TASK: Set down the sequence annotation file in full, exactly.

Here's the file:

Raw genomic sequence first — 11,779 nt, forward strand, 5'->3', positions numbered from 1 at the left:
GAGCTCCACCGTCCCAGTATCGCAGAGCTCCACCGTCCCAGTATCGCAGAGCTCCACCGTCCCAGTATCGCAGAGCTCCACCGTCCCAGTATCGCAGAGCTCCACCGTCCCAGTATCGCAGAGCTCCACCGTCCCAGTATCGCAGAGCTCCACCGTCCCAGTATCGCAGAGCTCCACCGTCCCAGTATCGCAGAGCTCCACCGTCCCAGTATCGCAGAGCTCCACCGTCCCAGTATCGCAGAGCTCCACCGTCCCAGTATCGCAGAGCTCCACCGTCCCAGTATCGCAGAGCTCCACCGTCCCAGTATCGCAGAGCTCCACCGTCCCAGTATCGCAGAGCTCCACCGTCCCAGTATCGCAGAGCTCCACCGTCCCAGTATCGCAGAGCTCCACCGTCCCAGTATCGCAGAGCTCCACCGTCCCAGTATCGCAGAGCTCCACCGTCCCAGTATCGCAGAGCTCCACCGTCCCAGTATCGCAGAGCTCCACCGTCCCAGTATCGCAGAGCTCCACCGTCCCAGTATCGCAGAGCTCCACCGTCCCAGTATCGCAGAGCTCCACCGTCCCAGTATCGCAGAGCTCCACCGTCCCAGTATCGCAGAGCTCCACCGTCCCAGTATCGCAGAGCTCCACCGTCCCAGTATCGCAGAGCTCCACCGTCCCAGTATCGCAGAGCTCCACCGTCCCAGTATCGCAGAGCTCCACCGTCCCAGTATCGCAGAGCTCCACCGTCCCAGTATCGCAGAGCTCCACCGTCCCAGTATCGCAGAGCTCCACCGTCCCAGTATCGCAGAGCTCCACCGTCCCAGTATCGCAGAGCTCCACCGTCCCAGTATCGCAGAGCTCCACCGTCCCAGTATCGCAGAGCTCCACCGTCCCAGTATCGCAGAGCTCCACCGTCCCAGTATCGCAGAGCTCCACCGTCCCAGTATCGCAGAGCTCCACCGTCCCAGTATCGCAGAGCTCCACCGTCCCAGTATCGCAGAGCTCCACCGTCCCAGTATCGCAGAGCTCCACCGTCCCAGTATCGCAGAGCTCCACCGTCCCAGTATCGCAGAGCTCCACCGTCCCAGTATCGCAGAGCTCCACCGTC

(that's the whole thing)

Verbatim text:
Raw genomic sequence first — 11,779 nt, forward strand, 5'->3', positions numbered from 1 at the left:
GAGCTCCACCGTCCCAGTATCGCAGAGCTCCACCGTCCCAGTATCGCAGAGCTCCACCGTCCCAGTATCGCAGAGCTCCACCGTCCCAGTATCGCAGAGCTCCACCGTCCCAGTATCGCAGAGCTCCACCGTCCCAGTATCGCAGAGCTCCACCGTCCCAGTATCGCAGAGCTCCACCGTCCCAGTATCGCAGAGCTCCACCGTCCCAGTATCGCAGAGCTCCACCGTCCCAGTATCGCAGAGCTCCACCGTCCCAGTATCGCAGAGCTCCACCGTCCCAGTATCGCAGAGCTCCACCGTCCCAGTATCGCAGAGCTCCACCGTCCCAGTATCGCAGAGCTCCACCGTCCCAGTATCGCAGAGCTCCACCGTCCCAGTATCGCAGAGCTCCACCGTCCCAGTATCGCAGAGCTCCACCGTCCCAGTATCGCAGAGCTCCACCGTCCCAGTATCGCAGAGCTCCACCGTCCCAGTATCGCAGAGCTCCACCGTCCCAGTATCGCAGAGCTCCACCGTCCCAGTATCGCAGAGCTCCACCGTCCCAGTATCGCAGAGCTCCACCGTCCCAGTATCGCAGAGCTCCACCGTCCCAGTATCGCAGAGCTCCACCGTCCCAGTATCGCAGAGCTCCACCGTCCCAGTATCGCAGAGCTCCACCGTCCCAGTATCGCAGAGCTCCACCGTCCCAGTATCGCAGAGCTCCACCGTCCCAGTATCGCAGAGCTCCACCGTCCCAGTATCGCAGAGCTCCACCGTCCCAGTATCGCAGAGCTCCACCGTCCCAGTATCGCAGAGCTCCACCGTCCCAGTATCGCAGAGCTCCACCGTCCCAGTATCGCAGAGCTCCACCGTCCCAGTATCGCAGAGCTCCACCGTCCCAGTATCGCAGAGCTCCACCGTCCCAGTATCGCAGAGCTCCACCGTCCCAGTATCGCAGAGCTCCACCGTCCCAGTATCGCAGAGCTCCACCGTCCCAGTATCGCAGAGCTCCACCGTCCCAGTATCGCAGAGCTCCACCGTCCCAGTATCGCAGAGCTCCACCGTCCCAGTATCGCAGAGCTCCACCGTCCCAGTATCGCAGAGCTCCACCGTC